I’ve been questioning marriage pretty much for the first four years of my twenties. My happily married sister is a great example but for every great example of marriage, there is a great example of divorce. (Halberstam says, “Why not think beyond marriage, especially at this moment when marriage is a floundering institution even for heterosexuals?”) Close friends of mine who have been dating for five years of so told me they don’t want to think about marriage because the institution itself is a failure and – more importantly – they don’t want to be a part of something that isn’t equal to all. Which totally had me at hello, until I read Halbertstam’s chapter, “Gaga Relations: The End Of Marriage.”
He discusses the many facets of late popular movies from He’s Just Not That Into You to Forgetting Sarah Marshall to Bridesmaids and The Hangover clearly laying out that Judd Apatow and company has made the unappealing slacker step up to fit the social norm of the acceptable husband, Knocked Up, and has helped the nerd become the new sexy, Superbad. Talking about female fronted comedies Halberstam uses media coverage to remind us of both sides to the argument surrounding Bridesmaids: quoting Mary Elizabeth Williams at Salon “who called Bridesmaids “your first black president of female driven comedies.”” And reminds us of “critic Michaelle Dean at The Awl that Bridesmaids was hardly a feminist breakthrough because 99 percent of the discussion between women focused on marriage, family and weddings.” Going on to site the typical characters from Sex and The City (“In which whiny women are desperate for love and marriage and randy men are desperate to escape both.”) 1.) The Shrew – Carrie, 2.) The Maid (of Honor) – Charlotte, 3.) The Ugly Chick -Miranda) and 4.) the Other Woman – Samantha, Halberstam also breaks it down for men by way of The Hangover 1.) The Best Man (Bradley Cooper) 2.) The Henpecked Husband or Husband-to-Bed (Ed Helms) 3.) The Loser (Zach Galifianakis) and 4.) The Bridgegroom-to-Be (Justin Bartha.) Halberstam also discusses the facets in marriage (including racial issues) in a more compelling way then I’ve heard before. Through racial norms in marriage by way of movies, “…even Denzel Washington, Will Smith, and Samuel L. Jackson are almost never cast against white heroines.” Pointing out to us that in the movie Hitch, “Will Smith’s wife is played by Eva Mendez, not a white woman.” Halberstam discusses marriage in the best way I’ve seen yet showing us that marriage isn’t just an option or opinion, it has become the only option or opinion, “…and while in previous decades the romantic comedy (When Harry Met Sally, Annie Hall, Moonstruck) was about Mr. and Mrs. Right finding each other, now the genre dispenses altogether with the foreplay of finding each other and heads right to the wedding.”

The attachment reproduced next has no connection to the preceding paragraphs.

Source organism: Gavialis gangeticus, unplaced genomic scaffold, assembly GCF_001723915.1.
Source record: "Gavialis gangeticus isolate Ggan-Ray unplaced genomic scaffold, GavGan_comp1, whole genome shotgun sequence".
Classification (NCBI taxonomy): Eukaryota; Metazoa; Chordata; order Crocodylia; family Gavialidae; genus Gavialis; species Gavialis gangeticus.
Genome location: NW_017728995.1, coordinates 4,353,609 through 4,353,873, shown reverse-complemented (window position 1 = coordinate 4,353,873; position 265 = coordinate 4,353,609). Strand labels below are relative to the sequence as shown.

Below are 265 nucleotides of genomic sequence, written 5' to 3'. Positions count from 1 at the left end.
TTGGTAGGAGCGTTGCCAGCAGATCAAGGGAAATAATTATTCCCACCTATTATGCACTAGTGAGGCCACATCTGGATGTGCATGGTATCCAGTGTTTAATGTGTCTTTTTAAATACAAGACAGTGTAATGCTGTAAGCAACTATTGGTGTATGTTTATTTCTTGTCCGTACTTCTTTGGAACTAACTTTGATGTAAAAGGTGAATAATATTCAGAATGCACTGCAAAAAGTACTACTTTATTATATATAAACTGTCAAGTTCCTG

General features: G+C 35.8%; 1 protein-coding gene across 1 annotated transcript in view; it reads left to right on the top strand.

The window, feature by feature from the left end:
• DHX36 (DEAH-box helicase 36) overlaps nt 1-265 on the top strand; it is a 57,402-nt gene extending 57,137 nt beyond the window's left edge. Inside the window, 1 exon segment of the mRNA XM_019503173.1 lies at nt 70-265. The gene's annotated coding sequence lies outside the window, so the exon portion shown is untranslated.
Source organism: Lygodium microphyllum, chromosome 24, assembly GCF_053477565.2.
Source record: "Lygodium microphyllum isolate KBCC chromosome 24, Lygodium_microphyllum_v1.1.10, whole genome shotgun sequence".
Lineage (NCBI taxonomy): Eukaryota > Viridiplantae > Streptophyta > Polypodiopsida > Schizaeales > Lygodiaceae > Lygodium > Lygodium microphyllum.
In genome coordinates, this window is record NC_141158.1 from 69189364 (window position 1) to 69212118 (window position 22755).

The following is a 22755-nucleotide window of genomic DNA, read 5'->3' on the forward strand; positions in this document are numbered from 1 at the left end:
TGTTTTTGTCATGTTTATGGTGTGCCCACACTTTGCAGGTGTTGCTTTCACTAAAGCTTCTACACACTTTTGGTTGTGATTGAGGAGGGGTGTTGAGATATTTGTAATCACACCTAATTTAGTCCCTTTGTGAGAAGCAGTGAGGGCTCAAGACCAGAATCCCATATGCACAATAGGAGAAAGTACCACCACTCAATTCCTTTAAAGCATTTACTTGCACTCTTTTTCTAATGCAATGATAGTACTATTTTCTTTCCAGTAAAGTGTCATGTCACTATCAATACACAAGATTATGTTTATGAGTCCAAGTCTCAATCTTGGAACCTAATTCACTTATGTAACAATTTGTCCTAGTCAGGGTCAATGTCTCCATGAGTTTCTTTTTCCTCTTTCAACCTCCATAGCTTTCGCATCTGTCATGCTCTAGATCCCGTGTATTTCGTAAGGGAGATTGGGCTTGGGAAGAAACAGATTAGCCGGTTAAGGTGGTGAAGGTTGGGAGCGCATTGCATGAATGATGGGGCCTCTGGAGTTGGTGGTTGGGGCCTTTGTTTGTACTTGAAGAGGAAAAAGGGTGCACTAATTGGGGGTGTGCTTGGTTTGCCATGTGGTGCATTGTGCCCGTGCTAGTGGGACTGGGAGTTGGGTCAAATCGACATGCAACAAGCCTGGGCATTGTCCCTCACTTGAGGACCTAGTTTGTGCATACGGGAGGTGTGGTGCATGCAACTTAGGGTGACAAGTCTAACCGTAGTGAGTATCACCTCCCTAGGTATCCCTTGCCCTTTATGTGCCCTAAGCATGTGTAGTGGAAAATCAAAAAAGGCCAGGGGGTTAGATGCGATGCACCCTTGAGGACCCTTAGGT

As someone who is married to a woman, Halberstam talks about instances of being stopped on the street – due to his butch looking features – to help support gay marriage in the State of California. When she yells something like, ‘bugger off – go do something more productive with your political activism’ then he starts to explain herself. “This process that began by making fundamental assumptions about human difference by distinguishing between people with homo and people with hetero desires comes full circle when homo people asked to be recognized just like hetero people.” Halberstam calls and proclaims marriage “an institution that has been defined through such exclusions and that has been enforced as a system of class alliance, of racial purity, of religious sanction, should surely be dismantled rather than expanded!”
“As LGBT people…in turn embrace the very cultures that previously rejected them…[their] participation in state-sanctioned marriage lends credibility to the very institution that has acquired meaning precisely through excluding gays and lesbians, among others, from marriage in the first place. In other words, marriage has been an exclusionary system rather than an inclusionary one.”
She had me at hello.